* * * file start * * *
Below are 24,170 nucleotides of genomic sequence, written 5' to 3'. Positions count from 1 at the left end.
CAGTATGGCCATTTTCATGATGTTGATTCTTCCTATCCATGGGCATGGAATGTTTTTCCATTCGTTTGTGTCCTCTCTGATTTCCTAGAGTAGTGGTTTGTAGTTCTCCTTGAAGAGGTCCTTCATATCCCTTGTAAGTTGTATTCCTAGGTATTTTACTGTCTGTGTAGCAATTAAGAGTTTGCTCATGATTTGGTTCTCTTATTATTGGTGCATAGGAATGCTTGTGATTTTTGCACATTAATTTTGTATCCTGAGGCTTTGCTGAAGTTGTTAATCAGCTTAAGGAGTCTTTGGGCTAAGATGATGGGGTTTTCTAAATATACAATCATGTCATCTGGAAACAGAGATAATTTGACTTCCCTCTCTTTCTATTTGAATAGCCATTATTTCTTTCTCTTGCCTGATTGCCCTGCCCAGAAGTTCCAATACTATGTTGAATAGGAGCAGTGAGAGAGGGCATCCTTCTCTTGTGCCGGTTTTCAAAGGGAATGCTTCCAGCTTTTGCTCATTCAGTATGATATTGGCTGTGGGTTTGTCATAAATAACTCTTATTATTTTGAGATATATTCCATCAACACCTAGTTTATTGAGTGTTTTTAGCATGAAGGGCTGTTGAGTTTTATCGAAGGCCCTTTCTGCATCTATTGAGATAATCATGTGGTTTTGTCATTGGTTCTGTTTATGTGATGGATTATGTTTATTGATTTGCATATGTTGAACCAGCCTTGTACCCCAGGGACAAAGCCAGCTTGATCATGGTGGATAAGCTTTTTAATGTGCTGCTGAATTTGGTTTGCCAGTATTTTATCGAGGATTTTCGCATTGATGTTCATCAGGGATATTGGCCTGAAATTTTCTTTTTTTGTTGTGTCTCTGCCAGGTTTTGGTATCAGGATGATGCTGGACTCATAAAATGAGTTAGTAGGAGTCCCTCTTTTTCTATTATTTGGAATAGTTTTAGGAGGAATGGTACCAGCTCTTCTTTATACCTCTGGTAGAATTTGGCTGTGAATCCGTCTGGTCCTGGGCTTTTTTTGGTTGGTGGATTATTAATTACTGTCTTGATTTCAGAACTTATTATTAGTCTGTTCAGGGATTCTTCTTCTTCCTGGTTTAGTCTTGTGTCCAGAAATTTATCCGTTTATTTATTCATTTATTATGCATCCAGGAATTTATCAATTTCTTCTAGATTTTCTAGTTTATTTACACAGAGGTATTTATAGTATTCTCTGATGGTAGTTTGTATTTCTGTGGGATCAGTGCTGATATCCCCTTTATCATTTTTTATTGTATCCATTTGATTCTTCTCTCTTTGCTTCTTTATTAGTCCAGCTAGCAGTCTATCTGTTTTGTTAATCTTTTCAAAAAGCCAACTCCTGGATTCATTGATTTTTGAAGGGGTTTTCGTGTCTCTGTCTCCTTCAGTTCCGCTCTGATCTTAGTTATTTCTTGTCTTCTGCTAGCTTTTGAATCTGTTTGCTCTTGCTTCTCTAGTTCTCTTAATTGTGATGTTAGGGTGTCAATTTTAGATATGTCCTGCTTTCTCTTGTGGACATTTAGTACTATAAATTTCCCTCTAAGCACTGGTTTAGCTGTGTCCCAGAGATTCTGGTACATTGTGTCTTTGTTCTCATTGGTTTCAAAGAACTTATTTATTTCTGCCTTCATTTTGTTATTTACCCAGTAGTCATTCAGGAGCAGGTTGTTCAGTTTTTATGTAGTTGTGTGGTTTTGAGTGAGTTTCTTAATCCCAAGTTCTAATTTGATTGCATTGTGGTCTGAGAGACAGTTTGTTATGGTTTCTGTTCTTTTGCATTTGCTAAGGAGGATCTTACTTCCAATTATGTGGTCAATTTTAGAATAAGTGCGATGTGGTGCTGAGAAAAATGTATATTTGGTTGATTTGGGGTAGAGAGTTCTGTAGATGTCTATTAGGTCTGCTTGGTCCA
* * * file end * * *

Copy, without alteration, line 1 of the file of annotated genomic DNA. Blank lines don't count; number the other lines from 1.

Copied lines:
Below are 24,170 nucleotides of genomic sequence, written 5' to 3'. Positions count from 1 at the left end.